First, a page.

Instead of going big – and taking on all the risk that comes with it – it might just seem safer to go home (early) for a lot of Canadian entrepreneurs today, especially compared to their U.S. counterparts.
by Christine Wong
Assessing the debris of the Research in Motiondebacle – longtime co-CEOs swept aside, stock price in shambles, failed PlayBook launch and customer confidence rocked by service outages – it’s easy to forget this fallen giant was once a Canadian IT startup.
While founder Mike Lazaridis and his former co-CEO Jim Balsillie took heat for occupying the top jobs at RIM for far too long (27 and 19 years respectively), today’s startup founders seem to be hanging up their entrepreneur’s hats way earlier. There are no outlets that officially track tech startup M&A deals. But according to an unofficial count by Techvibes, there were 35 Canadian startups acquired in 2011, up from 27 in 2010.
Why are so many Canadian tech startups cashing in their chips early instead of soldiering on to grow and develop their companies into the next RIM (pre-meltdown, of course)?
Well, besides doing a merger or being acquired, the most common exit strategy for startups is to go public on the stock market. But the IPO markets have been soft: companies that went public last year lost 13 per cent of their share value following their IPOs, the first negative return since 2008. Startups could also bide their time by building their war chest as they develop their products and services, but the market for follow-on financings is pretty weak too: there were just under 600 later stage Canadian VC deals in 2011, down from nearly 900 in 2007.
I asked Andrew Macdonald, COO of fashion resale Web startup Shopmyclothes, for his take on why Canadian startups may be more eager to exit through acquisition these days rather than staying the course to grow. Macdonald doesn’t buy the argument that a lack of follow-on VC funding is pushing more startups to take acquisition offers.
“I don’t necessarily think the financing climate in Canada is driving this, though it may be a contributor,” he said. “It may be true that there’s less late stage, large scale capital available in Canada. But there’s no reason Canadian entrepreneurs can’t access U.S. capital pools and avoid an early exit.”
Macdonald also pointed out that although VC disbursements today are smaller than in past years, that shouldn’t be a huge barrier to startups because it’s way cheaper and faster to get a startup off the ground than it was five or 10 years ago. Whereas startups a decade earlier needed office space, connectivity and servers, “nowadays all you need is a laptop and an idea, everything else can be sourced cheaply and on-demand as needed, like server space, storage, design resources and development talent,” he said.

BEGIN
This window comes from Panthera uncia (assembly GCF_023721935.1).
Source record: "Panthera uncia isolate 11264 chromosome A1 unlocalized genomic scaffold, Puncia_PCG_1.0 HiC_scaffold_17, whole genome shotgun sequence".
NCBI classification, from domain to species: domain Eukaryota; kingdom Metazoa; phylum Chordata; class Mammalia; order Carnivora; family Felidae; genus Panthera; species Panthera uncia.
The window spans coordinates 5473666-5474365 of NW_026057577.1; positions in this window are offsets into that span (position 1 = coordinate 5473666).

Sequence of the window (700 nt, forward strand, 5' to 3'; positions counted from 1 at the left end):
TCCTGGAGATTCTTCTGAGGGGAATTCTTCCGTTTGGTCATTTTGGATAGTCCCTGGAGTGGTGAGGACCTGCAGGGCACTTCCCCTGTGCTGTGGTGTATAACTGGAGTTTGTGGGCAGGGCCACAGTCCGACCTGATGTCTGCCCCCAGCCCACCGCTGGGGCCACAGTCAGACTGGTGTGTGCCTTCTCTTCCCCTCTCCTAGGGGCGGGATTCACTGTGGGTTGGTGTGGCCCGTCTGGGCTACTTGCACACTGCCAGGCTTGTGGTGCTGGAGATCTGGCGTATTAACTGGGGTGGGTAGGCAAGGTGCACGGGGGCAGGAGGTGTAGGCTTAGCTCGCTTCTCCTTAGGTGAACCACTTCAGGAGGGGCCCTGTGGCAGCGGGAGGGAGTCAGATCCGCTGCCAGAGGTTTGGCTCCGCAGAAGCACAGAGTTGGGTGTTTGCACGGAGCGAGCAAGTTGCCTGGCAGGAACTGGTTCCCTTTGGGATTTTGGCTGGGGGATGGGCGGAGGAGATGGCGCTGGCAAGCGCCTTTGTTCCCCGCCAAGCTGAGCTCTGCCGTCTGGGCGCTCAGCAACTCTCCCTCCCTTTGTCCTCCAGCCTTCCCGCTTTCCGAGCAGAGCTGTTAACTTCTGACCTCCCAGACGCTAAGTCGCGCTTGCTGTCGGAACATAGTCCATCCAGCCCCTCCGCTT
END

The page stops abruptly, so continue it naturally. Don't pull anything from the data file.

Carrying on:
Instead of going big – and taking on all the risk that comes with it – it might just seem safer to go home (early) for a lot of Canadian entrepreneurs today, especially compared to their U.S. counterparts, Macdonald added.
“I think it’s because the attitude towards failure differs meaningfully. Everything I’ve read suggests Silicon Valley entrepreneurs view failure as a rite of passage, while the same is not necessarily true of Canadian startups. I think a lot of us are just happy to build a viable business and then take some chips off the table,” Macdonald said.
Regardless of their motivations, why should we even care if Canadian startups choose to exit early rather than grow their businesses? If they went out on a limb, came up with great ideas and bootstrapped their businesses, why not just celebrate their buyouts and pat them on the back for their success?
Well, it may be worth worrying about whether this trend could have a long term impact on Canada’s IT sector. If all this great startup talent or innovation is being taken off the table so early in the game, does it chip away at our likelihood of building the next global category killer like RIM?
And these very same startups are already lamenting the lack of seasoned veteran IT entrepreneurs in Canada who can hook them up with great financing connections and advise them on strategy as they plot their business plans. Won’t the early exit trend deplete this pool of mentors even further?
Yes, the misfortunes of RIM and Nortel Networkshurt thousands of their shareholders and employees. Yet if those companies had called it a day at the startup phase, decades of job and knowledge creation that took place as those firms flourished never would have happened at all. And Lazaridis probably wouldn’t have donated well over $100 million of his personal wealth to charitable causes so far.
Each time a large Canadian company in any industry gets taken over by a foreign giant there are rumblings about the hollowing out of corporate Canada. Yet I haven’t heard the same concerns about an early exit trend among Canadian startups.
Many have sneered at the recent misfortunes of Lazaridis and Balsillie – but at least they can be commended for leading a Canadian startup that stuck it out.